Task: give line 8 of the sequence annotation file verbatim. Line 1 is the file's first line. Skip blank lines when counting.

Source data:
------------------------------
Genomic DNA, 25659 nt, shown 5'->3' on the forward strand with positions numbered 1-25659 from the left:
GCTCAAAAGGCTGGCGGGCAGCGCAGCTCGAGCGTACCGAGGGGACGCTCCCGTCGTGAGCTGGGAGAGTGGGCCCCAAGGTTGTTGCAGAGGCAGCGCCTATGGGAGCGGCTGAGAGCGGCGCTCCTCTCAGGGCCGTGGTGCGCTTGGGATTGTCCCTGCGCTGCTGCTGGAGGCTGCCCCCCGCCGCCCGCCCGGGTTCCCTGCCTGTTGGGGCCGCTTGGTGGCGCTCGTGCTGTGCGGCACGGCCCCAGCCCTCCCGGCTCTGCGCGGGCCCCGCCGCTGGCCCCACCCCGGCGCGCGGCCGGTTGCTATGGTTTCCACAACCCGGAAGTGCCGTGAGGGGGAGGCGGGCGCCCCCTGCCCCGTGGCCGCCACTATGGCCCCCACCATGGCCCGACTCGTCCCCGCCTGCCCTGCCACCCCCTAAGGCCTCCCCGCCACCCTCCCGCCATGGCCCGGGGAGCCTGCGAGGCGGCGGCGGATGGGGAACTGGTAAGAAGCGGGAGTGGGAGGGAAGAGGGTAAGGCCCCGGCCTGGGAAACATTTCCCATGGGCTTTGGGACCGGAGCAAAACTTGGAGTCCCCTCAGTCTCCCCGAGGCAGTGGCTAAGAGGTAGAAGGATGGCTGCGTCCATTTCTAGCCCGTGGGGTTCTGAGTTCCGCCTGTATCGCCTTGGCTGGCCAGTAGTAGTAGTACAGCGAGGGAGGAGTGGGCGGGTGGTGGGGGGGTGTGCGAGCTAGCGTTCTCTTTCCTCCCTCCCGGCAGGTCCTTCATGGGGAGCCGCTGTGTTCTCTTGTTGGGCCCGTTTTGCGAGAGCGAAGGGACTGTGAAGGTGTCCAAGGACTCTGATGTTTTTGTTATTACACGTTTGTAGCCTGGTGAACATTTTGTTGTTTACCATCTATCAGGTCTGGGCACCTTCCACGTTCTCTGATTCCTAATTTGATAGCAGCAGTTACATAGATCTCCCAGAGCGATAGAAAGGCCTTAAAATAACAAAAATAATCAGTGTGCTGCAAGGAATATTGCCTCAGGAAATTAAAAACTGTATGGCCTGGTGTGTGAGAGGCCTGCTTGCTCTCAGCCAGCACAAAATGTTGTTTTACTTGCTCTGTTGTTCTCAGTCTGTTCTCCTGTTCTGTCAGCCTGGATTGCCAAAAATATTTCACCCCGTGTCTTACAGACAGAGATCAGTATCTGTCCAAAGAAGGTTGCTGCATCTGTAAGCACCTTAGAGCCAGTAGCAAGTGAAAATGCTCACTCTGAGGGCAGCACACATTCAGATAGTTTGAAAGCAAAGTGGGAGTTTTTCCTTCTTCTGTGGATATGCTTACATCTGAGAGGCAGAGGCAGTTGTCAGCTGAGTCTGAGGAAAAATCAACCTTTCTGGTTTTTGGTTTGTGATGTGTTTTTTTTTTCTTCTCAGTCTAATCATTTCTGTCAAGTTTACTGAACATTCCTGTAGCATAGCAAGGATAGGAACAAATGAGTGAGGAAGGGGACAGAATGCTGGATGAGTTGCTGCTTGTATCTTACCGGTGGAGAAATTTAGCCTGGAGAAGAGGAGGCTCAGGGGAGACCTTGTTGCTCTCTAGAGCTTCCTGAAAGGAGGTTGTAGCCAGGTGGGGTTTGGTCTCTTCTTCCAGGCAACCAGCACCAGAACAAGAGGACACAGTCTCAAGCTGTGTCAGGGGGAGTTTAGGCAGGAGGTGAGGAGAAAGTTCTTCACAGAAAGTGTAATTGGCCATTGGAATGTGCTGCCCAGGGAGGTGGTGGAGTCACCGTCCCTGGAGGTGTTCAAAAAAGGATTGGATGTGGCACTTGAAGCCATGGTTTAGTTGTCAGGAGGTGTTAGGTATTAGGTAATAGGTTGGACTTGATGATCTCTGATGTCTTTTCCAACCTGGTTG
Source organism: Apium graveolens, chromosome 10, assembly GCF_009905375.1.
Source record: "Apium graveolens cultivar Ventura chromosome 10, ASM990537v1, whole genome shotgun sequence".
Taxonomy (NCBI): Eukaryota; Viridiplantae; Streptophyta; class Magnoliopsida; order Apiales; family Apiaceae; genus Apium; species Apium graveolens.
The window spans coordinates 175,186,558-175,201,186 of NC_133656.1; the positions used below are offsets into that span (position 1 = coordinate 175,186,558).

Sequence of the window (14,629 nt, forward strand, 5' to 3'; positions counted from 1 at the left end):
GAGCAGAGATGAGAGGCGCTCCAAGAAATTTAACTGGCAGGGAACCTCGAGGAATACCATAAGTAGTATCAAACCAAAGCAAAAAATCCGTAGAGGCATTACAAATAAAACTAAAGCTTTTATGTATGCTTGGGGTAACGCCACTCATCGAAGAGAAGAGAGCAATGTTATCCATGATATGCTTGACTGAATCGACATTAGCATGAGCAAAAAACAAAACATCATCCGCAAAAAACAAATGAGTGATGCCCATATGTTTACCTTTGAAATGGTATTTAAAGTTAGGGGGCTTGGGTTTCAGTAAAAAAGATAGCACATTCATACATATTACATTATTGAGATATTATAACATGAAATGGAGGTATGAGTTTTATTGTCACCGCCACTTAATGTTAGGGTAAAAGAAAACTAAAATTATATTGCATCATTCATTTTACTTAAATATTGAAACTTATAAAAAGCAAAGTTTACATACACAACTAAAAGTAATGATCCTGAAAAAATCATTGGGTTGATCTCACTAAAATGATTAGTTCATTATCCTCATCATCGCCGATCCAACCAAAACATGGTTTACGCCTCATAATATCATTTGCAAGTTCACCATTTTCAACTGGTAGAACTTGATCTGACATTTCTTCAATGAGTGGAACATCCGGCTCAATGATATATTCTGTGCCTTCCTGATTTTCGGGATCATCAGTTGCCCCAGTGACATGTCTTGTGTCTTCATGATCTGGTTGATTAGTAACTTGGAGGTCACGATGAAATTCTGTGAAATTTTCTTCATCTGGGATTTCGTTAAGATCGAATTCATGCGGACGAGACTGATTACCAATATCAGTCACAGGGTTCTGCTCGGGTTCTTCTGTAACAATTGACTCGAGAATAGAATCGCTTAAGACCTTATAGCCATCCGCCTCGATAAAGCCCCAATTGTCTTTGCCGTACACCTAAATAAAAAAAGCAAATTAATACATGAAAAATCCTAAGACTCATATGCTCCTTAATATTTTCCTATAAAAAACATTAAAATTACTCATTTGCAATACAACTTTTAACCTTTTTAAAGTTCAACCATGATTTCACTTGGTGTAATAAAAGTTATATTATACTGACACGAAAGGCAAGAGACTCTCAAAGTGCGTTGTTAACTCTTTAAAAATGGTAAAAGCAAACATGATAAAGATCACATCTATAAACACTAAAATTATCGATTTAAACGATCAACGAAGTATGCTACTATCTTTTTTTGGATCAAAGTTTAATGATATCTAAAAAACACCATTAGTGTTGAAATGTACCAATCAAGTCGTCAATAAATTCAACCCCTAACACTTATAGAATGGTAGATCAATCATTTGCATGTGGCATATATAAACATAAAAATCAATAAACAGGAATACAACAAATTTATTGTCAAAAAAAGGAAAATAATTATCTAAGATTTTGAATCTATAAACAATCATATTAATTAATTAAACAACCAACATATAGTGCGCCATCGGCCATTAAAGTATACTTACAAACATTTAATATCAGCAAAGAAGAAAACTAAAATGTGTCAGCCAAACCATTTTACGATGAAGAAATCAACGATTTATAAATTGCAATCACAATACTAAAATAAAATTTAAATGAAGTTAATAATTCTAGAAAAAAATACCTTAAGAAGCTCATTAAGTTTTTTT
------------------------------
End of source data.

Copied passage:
GAGCAGAGATGAGAGGCGCTCCAAGAAATTTAACTGGCAGGGAACCTCGAGGAATACCATAAGTAGTATCAAACCAAAGCAAAAAATCCGTAGAGGCATTACAAATAAAACTAAAGCTTTTATGTATGCTTGGGGTAACGCCACTCATCGAAGAGAAGAGAGCAATGTTATCCATGATATGCTTGACTGAATCGACATTAGCATGAGCAAAAAACAAAACATCATCCGCAAAAAACAAATGAGTGATGCCCATATGTTTACCTTTGAAATGGTATTTAAAGTTAGGGGGCTTGGGTTTCAGTAAAAAAGATAGCACATTCATACATATTACATTATTGAGATATTATAACATGAAATGGAGGTATGAGTTTTATTGTCACCGCCACTTAATGTTAGGGTAAAAGAAAACTAAAATTATATTGCATCATTCATTTTACTTAAATATTGAAACTTATAAAAAGCAAAGTTTACATACACAACTAAAAGTAATGATCCTGAAAAAATCATTGGGTTGATCTCACTAAAATGATTAGTTCATTATCCTCATCATCGCCGATCCAACCAAAACATGGTTTACGCCTCATAATATCATTTGCAAGTTCACCATTTTCAACTGGTAGAACTTGATCTGACATTTCTTCAATGAGTGGAACATCCGGCTCAATGATATATTCTGTGCCTTCCTGATTTTCGGGATCATCAGTTGCCCCAGTGACATGTCTTGTGTCTTCATGATCTGGTTGATTAGTAACTTGGAGGTCACGATGAAATTCTGTGAAATTTTCTTCATCTGGGATTTCGTTAAGATCGAATTCATGCGGACGAGACTGATTACCAATATCAGTCACAGGGTTCTGCTCGGGTTCTTCTGTAACAATTGACTCGAGAATAGAATCGCTTAAGACCTTATAGCCATCCGCCTCGATAAAGCCCCAATTGTCTTTGCCGTACACCTAAATAAAAAAAGCAAATTAATACATGAAAAATCCTAAGACTCATATGCTCCTTAATATTTTCCTATAAAAAACATTAAAATTACTCATTTGCAATACAACTTTTAACCTTTTTAAAGTTCAACCATGATTTCACTTGGTGTAATAAAAGTTATATTATACTGACACGAAAGGCAAGAGACTCTCAAAGTGCGTTGTTAACTCTTTAAAAATGGTAAAAGCAAACATGATAAAGATCACATCTATAAACACTAAAATTATCGATTTAAACGATCAACGAAGTATGCTACTATCTTTTTTTGGATCAAAGTTTAATGATATCTAAAAAACACCATTAGTGTTGAAATGTACCAATCAAGTCGTCAATAAATTCAACCCCTAACACTTATAGAATGGTAGATCAATCATTTGCATGTGGCATATATAAACATAAAAATCAATAAACAGGAATACAACAAATTTATTGTCAAAAAAAGGAAAATAATTATCTAAGATTTTGAATCTATAAACAATCATATTAATTAATTAAACAACCAACATATAGTGCGCCATCGGCCATTAAAGTATACTTACAAACATTTAATATCAGCAAAGAAGAAAACTAAAATGTGTCAGCCAAACCATTTTACGATGAAGAAATCAACGATTTATAAATTGCAATCACAATACTAAAATAAAATTTAAATGAAGTTAATAATTCTAGAAAAAAATACCTTAAGAAGCTCATTAAGTTTTTTT